The puzzle of economic revitalization in China and Japan has produced a robust body of economic analyses and policy recommendations from scholars and bureaucrats alike. Although issues of demographic change, immigration policy, and political reform are also pressing concerns, the necessity of economic revitalization arguably encompasses and eclipses these related concerns. For the governments of both China and Japan, the economic slowdown seen over the past ten years poses a direct existential threat. The increasingly authoritarian rule of the Chinese Communist Party (CCP) has, since the era of Mao Zedong a generation ago, legitimized its control directly through breathtaking economic growth. The current trend of decreased economic growth may not be as numerically stark as the Japanese downturn, and the trend is much more recent, but any decrease in growth that could spark concerns among Chinese consumers is sufficient to threaten the political dominance of Xi Jinping and the CCP. As for Japan, Prime Minister Shinzo Abe has gambled his tenure, one of the longest ever for a Japanese Prime Minister, on the success of his “Abenomics” fiscal policy program. He has so far retained political power despite continuing economic sluggishness, but the question of economic revitalization becomes more pressing with each day as Japan’s population ages and shrinks. Unless the Japanese economy can quickly find a workable solution to its economic slowdown, the economy will only slide deeper into stagnation and return to deflation.

Chinese Needs

China is currently pursuing tighter monetary policy by raising short-term interest rates to downsize government debt and institute economic reforms, but this policy could cause a decrease in household consumption and further economic slowdown. In the next few years, the Economist Intelligence Unit forecasts a drop in domestic demand, which is in large part a function of household consumption.2 Here the nature of China’s government plays a vital role in explaining tighter monetary policy, which ceteris paribus would exacerbate the economic slowdown. Raising short-term interest rates is primarily intended to help the government finance its growing debts, a problem which the CCP has deemed serious enough to risk deeper economic slowing to solve. Because the CCP and People’s Bank of China (PBC) hold immense and virtually uncontested power over the economy, these decisions will inevitably shape the overall Chinese response to its slowing economy.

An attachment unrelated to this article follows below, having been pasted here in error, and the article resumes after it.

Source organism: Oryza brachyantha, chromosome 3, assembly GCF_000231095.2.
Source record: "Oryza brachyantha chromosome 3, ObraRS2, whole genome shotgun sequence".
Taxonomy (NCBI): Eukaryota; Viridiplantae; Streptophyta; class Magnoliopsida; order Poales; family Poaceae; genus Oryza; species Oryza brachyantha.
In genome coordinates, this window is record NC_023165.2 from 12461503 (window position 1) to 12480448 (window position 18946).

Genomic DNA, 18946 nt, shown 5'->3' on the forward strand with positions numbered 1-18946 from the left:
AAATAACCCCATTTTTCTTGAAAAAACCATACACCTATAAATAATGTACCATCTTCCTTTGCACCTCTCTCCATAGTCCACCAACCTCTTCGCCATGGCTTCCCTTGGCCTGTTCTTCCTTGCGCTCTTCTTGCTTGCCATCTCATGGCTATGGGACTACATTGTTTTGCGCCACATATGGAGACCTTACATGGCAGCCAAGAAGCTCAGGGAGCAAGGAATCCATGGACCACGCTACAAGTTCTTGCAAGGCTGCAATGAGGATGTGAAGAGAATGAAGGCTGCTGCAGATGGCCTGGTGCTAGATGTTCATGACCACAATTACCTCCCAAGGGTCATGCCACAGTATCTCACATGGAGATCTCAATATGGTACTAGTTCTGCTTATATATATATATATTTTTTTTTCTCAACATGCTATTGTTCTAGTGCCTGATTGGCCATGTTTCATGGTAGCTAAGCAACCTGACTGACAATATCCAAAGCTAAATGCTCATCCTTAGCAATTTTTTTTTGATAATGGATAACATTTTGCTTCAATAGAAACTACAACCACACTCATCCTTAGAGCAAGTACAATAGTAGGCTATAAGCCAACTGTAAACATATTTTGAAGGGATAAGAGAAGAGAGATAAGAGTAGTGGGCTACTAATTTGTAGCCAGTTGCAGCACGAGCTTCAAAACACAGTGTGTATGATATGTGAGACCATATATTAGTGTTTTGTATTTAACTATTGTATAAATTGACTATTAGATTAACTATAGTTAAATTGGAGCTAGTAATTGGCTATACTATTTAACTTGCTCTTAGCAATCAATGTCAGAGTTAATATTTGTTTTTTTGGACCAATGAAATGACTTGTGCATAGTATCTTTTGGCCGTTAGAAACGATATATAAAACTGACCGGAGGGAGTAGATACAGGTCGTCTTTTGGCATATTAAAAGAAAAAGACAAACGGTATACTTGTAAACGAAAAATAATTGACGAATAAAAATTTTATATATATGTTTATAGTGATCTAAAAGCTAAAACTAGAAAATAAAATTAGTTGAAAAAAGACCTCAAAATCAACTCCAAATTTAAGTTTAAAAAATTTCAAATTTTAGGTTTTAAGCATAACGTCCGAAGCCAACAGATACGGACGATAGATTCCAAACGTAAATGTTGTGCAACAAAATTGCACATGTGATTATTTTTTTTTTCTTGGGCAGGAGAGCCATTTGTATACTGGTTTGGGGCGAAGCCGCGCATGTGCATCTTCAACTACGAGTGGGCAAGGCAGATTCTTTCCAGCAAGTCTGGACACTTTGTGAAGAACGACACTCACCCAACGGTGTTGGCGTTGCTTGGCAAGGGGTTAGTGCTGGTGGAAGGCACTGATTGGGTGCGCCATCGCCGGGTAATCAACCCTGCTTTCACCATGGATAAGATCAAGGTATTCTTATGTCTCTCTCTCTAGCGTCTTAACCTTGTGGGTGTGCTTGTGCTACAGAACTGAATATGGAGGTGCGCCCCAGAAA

Economic scholars have frequently made suggestions in opposition to China’s dominant policies. Although economic data on the Chinese economy is historically difficult to obtain and verify, scholars have successfully applied principles that hold sway in other OECD countries to Chinese economics, especially since China has become more developed. Major trends are visible despite obscured data, such as the downward trend in household consumption since Deng Xiaoping’s economic reforms began in the 1970s and further reforms continued in the 1990s (Chart A). In addition, the substantial influx of migrant workers to Chinese cities results in inevitable economic repercussions, which could be positive given effective policy measures. Chinese economists Meiyan Wang and Cai Fang posit that migrants represent a major new engine of consumer spending, with younger migrants even more likely to consume than older migrants and both groups consuming more than non-migrants.3 However, these scholars warn that migrants’ consumption is restricted by unstable jobs and limited access to welfare resources. Their consumption would be a more effective support to the Chinese economy if it could be fully realized if the migrants themselves were supported. So far, the Chinese government has resisted the expansion of its welfare programs, but with a rapidly aging population, a more robust social welfare program is nearly inevitable. This dangerous demographic shift is particularly problematic when it comes to consumer spending – older people tend to spend less.4 For both China and Japan, the numbers are stacked against rapid economic growth: effective fiscal policy is essential to revitalize these flagging economies.